|Samantha Mathis, Christian Bale, Little Women, 1994|
The sisters are taught that, though they are poor, “we’ve got father and mother and each other,” as Beth says on the very first page. They were once well-off, but the family lost its money and the girls struggle with envy of their friends, sibling rivalry and overcoming their failings, just as any modern kid does. Alcott’s program is to show, as Jane Smiley writes, what education can do: “Getting ahead is not her purpose – attaining self-control and acting in accordance with the Christian virtues of modesty, self-reliance, charity and hopefulness are the goals she sets for all the girls.”
Jo is willful, ambitious and a tom-boy, writing stories and plays for the sisters to act out. Meg is swayed by her more affluent friends, even after she marries for love. Beth loves music, but after an illness, comes to accept the fact that she will not live long. Amy, the youngest, is also headstrong and ambitious, but she uses sweet and tasteful methods to gain what Jo tries to achieve through honesty and outspokenness.
Amy is vain, proud of her golden curls, but she is sad that her nose doesn’t come to an aristocratic point, and that she must wear her cousin’s ugly clothes to school. In fact, when she is punished by having her hand hit with a ruler, Marmee takes her out of school. The girls’ parents do not believe in corporal punishment and shaming. When the girls sit about one afternoon, building “castles in the air,” Amy’s is “to be an artist, and go to Rome, and do fine pictures, and be the best artist in the whole world.”
Growing older, Amy makes an effort to provide an outing for her drawing class of twelve as a thank you to the girls who have been nice to her. The family pitches in to help, but only one of the girls comes and Amy feels foolish. When she helps at a charity fair, she tries to be unselfish and is rewarded finally by Jo convincing Laurie, the March’s amiable and handsome neighbor, and his friends to come and patronize her table. Jo praises her, but Amy says, “You laugh at me when I say I want to be a lady, but I mean a true gentle-woman in mind and manners … I want to be above the little meannesses, and follies, and faults that spoil so many women.”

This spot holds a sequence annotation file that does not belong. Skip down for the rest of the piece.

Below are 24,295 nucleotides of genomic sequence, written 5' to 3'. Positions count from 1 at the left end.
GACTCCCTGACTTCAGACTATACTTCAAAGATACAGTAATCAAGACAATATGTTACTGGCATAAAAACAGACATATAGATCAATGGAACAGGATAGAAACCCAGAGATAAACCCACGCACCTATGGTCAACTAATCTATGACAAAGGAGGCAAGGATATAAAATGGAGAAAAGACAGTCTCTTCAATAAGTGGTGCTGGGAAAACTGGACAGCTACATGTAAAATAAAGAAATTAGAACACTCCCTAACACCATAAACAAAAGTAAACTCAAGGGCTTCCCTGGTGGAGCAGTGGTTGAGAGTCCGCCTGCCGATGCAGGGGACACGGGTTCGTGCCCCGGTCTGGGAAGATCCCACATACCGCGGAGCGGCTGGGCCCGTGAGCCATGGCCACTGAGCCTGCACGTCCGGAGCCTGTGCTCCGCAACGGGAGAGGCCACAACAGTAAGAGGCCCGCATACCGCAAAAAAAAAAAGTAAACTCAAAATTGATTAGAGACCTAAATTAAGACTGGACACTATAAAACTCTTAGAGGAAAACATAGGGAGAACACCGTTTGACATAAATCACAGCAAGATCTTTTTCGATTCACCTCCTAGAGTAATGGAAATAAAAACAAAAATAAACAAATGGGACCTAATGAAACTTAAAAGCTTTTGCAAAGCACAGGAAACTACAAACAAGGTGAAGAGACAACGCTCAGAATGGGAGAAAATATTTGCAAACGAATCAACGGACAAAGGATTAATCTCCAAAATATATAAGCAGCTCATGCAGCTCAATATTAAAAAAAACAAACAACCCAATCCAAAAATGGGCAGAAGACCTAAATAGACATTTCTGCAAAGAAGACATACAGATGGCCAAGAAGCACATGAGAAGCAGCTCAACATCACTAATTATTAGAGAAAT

When Amy convinces Jo to come calling with her (Meg is now married and Beth in poor health), Jo embarrasses her by telling wild stories. Echoing her mother, Amy tells Jo, “Women should learn to be agreeable, particularly poor ones; for they have no other way of repaying the kindnesses they receive.” Amy is rewarded when Aunt Carrol asks her to come on a family European tour, though Jo had longed to go.
Jo cannot agree to marry Laurie, because she feels more like a sister to him. It makes Laurie very unhappy. He goes to Europe, meeting Amy there in Nice. He is moping and Amy gives him a dressing down, calling him “Lazy Laurence.” Laurie is surprised Amy is considering marrying Fred Vaughn. “One of us must marry well,” she says. “In time I shall become fond of him.” Laurie says he understands, but says, “Quite right and proper as the world goes, but it sounds odd from the lips of one of your mother’s girls.”
Amy misses Laurie very much when he leaves however, and refuses Fred. Laurie reminds her of home, and when Beth dies, he comes to Vevey to comfort her. They recognize their love for each other and agree to “always pull in the same boat.” They are married and return home. The story ends happily with an apple harvest a few years later, when Meg, Jo and Amy all have children and Jo has started a school for boys with her German professor.
The economics of our modern world certainly differ from those in 1868, since women have won for themselves places in every field, the right to vote and (nearly) equal pay. But the question of feminine power is just as alive now as it ever was. Do women achieve their aims more by Jo’s methods or Amy’s? It is still true that some women have more money, and some women are blessed with a great deal of talent, hardly ever in the proportions anyone expects.
Louisa May Alcott wrote Little Women from incidents in her life and that of her sisters, as well as the progressive principles of her unique parents, Bronson and Abigail Alcott. The girls learn from the mistakes which their parents freely allow them to make. The morality of the book reflects the classical belief that selfishness turns in on itself, whereas kindness to, love and respect for others is our only hope of happiness. This transcends whether a person is a man or a woman, of course. But the fact that Little Women shows us four different kinds of femininity makes it ever interesting.